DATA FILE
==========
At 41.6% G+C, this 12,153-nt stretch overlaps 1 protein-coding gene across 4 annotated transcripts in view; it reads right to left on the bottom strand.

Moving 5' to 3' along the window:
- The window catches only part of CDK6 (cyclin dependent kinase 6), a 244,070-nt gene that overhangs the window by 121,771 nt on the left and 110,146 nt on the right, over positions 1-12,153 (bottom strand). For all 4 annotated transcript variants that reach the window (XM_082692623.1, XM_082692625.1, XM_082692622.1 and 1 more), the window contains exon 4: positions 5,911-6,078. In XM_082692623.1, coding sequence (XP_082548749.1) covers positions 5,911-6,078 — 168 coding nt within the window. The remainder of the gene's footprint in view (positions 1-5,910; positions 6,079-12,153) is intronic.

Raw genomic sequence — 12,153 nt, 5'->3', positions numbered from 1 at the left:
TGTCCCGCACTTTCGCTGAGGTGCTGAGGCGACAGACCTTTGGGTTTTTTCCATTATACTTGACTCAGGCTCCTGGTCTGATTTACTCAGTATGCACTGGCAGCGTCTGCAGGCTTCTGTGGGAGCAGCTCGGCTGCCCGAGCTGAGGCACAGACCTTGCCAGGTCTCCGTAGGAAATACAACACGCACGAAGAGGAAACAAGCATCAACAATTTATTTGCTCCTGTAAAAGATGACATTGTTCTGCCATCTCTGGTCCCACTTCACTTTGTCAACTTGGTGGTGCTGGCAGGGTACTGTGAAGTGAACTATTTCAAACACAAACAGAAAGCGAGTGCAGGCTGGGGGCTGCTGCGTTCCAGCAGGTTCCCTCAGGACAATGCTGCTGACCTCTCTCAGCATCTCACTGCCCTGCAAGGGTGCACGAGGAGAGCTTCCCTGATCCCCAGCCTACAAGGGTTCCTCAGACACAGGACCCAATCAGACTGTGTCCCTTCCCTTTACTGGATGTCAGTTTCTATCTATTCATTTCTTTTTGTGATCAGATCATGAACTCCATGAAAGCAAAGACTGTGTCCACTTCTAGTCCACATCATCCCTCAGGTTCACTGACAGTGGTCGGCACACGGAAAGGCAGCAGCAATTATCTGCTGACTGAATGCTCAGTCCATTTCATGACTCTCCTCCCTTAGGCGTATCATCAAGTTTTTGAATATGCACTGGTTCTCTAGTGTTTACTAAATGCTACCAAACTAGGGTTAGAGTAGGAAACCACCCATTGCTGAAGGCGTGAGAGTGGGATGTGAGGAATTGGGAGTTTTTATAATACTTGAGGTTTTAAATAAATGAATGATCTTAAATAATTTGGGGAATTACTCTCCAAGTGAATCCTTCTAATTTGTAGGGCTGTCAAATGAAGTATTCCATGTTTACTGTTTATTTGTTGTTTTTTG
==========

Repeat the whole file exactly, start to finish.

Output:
At 41.6% G+C, this 12,153-nt stretch overlaps 1 protein-coding gene across 4 annotated transcripts in view; it reads right to left on the bottom strand.

Moving 5' to 3' along the window:
- The window catches only part of CDK6 (cyclin dependent kinase 6), a 244,070-nt gene that overhangs the window by 121,771 nt on the left and 110,146 nt on the right, over positions 1-12,153 (bottom strand). For all 4 annotated transcript variants that reach the window (XM_082692623.1, XM_082692625.1, XM_082692622.1 and 1 more), the window contains exon 4: positions 5,911-6,078. In XM_082692623.1, coding sequence (XP_082548749.1) covers positions 5,911-6,078 — 168 coding nt within the window. The remainder of the gene's footprint in view (positions 1-5,910; positions 6,079-12,153) is intronic.

Raw genomic sequence — 12,153 nt, 5'->3', positions numbered from 1 at the left:
TGTCCCGCACTTTCGCTGAGGTGCTGAGGCGACAGACCTTTGGGTTTTTTCCATTATACTTGACTCAGGCTCCTGGTCTGATTTACTCAGTATGCACTGGCAGCGTCTGCAGGCTTCTGTGGGAGCAGCTCGGCTGCCCGAGCTGAGGCACAGACCTTGCCAGGTCTCCGTAGGAAATACAACACGCACGAAGAGGAAACAAGCATCAACAATTTATTTGCTCCTGTAAAAGATGACATTGTTCTGCCATCTCTGGTCCCACTTCACTTTGTCAACTTGGTGGTGCTGGCAGGGTACTGTGAAGTGAACTATTTCAAACACAAACAGAAAGCGAGTGCAGGCTGGGGGCTGCTGCGTTCCAGCAGGTTCCCTCAGGACAATGCTGCTGACCTCTCTCAGCATCTCACTGCCCTGCAAGGGTGCACGAGGAGAGCTTCCCTGATCCCCAGCCTACAAGGGTTCCTCAGACACAGGACCCAATCAGACTGTGTCCCTTCCCTTTACTGGATGTCAGTTTCTATCTATTCATTTCTTTTTGTGATCAGATCATGAACTCCATGAAAGCAAAGACTGTGTCCACTTCTAGTCCACATCATCCCTCAGGTTCACTGACAGTGGTCGGCACACGGAAAGGCAGCAGCAATTATCTGCTGACTGAATGCTCAGTCCATTTCATGACTCTCCTCCCTTAGGCGTATCATCAAGTTTTTGAATATGCACTGGTTCTCTAGTGTTTACTAAATGCTACCAAACTAGGGTTAGAGTAGGAAACCACCCATTGCTGAAGGCGTGAGAGTGGGATGTGAGGAATTGGGAGTTTTTATAATACTTGAGGTTTTAAATAAATGAATGATCTTAAATAATTTGGGGAATTACTCTCCAAGTGAATCCTTCTAATTTGTAGGGCTGTCAAATGAAGTATTCCATGTTTACTGTTTATTTGTTGTTTTTTG